But me, even me your servant, and Zadok the priest, and Benaiah the son of Jehoiada, and your servant Solomon, has he not called.
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EXPOSITORY (ENGLISH BIBLE)1 Kings 1:26-27. But me hath he not called — Whom he knew to be acquainted with thy mind, and with the mind of God in this matter; and therefore his neglect of me herein gives me cause to suspect that this is done without thy knowledge. Thou hast not showed it to thy servant — Who, having been an instrument in delivering God’s message to thee concerning thy successor, might reasonably expect that if thou hadst changed thy mind, thou wouldest have acquainted me with it, as being both a prophet of the Lord, and one whom thou hast found faithful to thee. He insinuates that, in a matter of such importance, he could not believe the king would act without his advice, whom he was wont to consult on other occasions, and who had acquainted him with the mind of God concerning Solomon. Nathan knew that David had given no orders about this thing, but thought it prudent to introduce in this manner a relation of what Adonijah had done.Even me thy servant, whom he knew to be acquainted with thy mind, and with the mind of God in this matter; and therefore his neglect of me herein gives me cause to suspect that this is done without thy privity; which now I come to know.
and Zadok the priest; for whom David had a great respect:
and Benaiah the son of Jehoiada; who was captain of his bodyguards; here Nathan observes more than Bathsheba had, and supplies what she had omitted, and so filled up her words, as in 1 Kings 1:14;But me, even me thy servant, and Zadok the priest, and Benaiah the son of Jehoiada, and thy servant Solomon, hath he not called.
EXEGETICAL (ORIGINAL LANGUAGES)Verse 26. - But me, even me [Hebrews I] thy servant [to Nathan this omission was most significant. He seems to say that he had not been called because he had been concerned in the appointment of a successor 2 Samuel 7:13] and Zadok the priest, and Benaiah the son of Jehoiada, and thy servant Solomon [Bahr thinks that "we have in the order of these names a climax, in which Solomon, as the highest personage, is named last"] hath he not called.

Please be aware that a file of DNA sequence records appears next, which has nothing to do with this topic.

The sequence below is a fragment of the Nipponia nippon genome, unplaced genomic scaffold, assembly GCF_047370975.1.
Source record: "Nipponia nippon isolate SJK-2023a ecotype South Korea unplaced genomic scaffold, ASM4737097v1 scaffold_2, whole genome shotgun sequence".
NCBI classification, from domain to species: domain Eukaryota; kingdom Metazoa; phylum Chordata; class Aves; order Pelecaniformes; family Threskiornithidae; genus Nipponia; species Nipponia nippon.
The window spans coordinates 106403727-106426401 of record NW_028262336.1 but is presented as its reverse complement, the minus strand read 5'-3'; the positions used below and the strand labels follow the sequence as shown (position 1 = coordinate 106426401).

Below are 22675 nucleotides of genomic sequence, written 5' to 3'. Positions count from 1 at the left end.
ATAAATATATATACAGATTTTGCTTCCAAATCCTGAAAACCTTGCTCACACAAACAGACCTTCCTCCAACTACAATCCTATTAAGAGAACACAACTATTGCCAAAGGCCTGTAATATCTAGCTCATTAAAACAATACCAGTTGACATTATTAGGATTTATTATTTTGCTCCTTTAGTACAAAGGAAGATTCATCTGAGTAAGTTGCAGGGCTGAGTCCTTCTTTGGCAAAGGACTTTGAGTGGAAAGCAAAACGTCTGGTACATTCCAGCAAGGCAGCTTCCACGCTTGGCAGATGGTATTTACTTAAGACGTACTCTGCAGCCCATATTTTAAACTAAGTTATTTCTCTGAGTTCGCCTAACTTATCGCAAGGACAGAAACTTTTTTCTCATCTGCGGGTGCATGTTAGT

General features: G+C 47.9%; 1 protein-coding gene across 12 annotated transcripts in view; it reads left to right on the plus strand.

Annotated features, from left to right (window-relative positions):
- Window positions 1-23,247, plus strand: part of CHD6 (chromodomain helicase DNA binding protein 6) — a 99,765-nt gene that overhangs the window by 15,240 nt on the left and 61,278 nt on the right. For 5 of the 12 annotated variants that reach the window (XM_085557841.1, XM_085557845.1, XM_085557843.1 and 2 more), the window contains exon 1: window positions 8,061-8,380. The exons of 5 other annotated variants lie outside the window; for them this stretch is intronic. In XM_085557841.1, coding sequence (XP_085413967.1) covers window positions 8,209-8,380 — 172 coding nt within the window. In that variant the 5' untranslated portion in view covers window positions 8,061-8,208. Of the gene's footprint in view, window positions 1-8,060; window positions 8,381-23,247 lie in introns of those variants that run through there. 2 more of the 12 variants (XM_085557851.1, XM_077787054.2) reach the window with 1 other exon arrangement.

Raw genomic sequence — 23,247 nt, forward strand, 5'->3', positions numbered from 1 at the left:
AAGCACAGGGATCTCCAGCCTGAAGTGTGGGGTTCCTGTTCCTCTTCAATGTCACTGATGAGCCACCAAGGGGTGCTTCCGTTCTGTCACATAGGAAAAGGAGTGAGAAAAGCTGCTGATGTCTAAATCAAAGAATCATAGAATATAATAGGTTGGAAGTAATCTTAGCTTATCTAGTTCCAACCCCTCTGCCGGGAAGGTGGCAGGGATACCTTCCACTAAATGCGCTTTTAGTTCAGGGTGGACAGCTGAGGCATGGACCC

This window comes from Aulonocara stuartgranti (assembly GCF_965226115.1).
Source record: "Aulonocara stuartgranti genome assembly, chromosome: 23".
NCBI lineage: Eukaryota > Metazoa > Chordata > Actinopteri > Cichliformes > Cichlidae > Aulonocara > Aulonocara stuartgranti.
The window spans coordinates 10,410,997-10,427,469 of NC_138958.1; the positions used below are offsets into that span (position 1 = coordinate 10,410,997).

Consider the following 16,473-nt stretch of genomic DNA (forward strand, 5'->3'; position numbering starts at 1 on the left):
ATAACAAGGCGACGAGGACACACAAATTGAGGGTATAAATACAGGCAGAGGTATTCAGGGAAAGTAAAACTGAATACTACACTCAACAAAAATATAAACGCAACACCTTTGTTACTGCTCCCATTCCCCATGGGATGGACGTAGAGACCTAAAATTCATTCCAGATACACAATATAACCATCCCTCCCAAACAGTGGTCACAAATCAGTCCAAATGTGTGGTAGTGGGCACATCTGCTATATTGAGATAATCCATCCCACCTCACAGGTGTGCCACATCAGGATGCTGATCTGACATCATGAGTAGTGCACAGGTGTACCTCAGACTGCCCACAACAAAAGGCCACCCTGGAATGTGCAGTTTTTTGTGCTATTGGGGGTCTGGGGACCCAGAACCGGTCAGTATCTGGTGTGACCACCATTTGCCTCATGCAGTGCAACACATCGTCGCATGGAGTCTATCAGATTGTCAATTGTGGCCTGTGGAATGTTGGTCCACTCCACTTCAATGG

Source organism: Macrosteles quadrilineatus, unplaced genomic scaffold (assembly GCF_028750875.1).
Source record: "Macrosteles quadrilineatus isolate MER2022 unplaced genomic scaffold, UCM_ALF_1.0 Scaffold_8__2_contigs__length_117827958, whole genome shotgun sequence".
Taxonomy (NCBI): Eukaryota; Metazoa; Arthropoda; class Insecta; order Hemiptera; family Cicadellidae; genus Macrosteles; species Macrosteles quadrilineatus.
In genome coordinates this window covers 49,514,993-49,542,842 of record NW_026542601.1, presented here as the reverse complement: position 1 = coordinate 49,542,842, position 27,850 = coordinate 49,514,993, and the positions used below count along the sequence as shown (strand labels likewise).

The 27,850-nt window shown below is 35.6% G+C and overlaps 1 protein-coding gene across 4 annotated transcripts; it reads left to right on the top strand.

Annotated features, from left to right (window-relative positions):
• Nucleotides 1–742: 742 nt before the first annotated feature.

(Note: Kimchi says: "Plures scribae errant in hoc verbo, scribentes ואתה cum Aleph, quia sensui hoc conformius est; sed constat nobis ex correctis MSS et masora, scribendum esse ועתה cum Ain." Hence both Norzi and Bruns have taken ועתה under their protection.Compare de Rossi, variae lectt. ad h. l.)
although about two hundred codd. contain the latter reading. The repetition of ועתּה ("And now, behold, Adonijah has become king; and now, my lord king, thou knowest it not") may be explained from the energy with which Bathsheba speaks. "And Solomon thy servant he hath not invited" (1 Kings 1:19). Bathsheba added this, not because she felt herself injured, but as a sign of Adonijah's feelings towards Solomon, which showed that he had reason to fear the worst if Adonijah should succeed in his usurpation of the throne. In 1 Kings 1:20, again, many codd. have ועתּה in the place of ואתּה; and Thenius, after his usual fashion, pronounces the former the "only correct" reading, because it is apparently a better one. But here also the appearance is deceptive. The antithesis to what Adonijah has already done is brought out quite suitably by ואתּה: Adonijah has made himself king, etc.; but thou my lord king must decide in the matter. "The eyes of all Israel are turned towards thee, to tell them who (whether Adonijah or Solomon) is to sit upon the throne after thee." "The decision of this question is in thy hand, for the people have not yet attached themselves to Adonijah, but are looking to thee, to see what thou wilt do; and they will follow thy judgment, if thou only hastenest to make Solomon king." - Seb. Schmidt. To secure this decision, Bathsheba refers again, in 1 Kings 1:21, to the fate which would await both herself and her son Solomon after the death of the king. They would be הטּאים, i.e., guilty of a capital crime. "We should be punished as though guilty of high treason" (Clericus).
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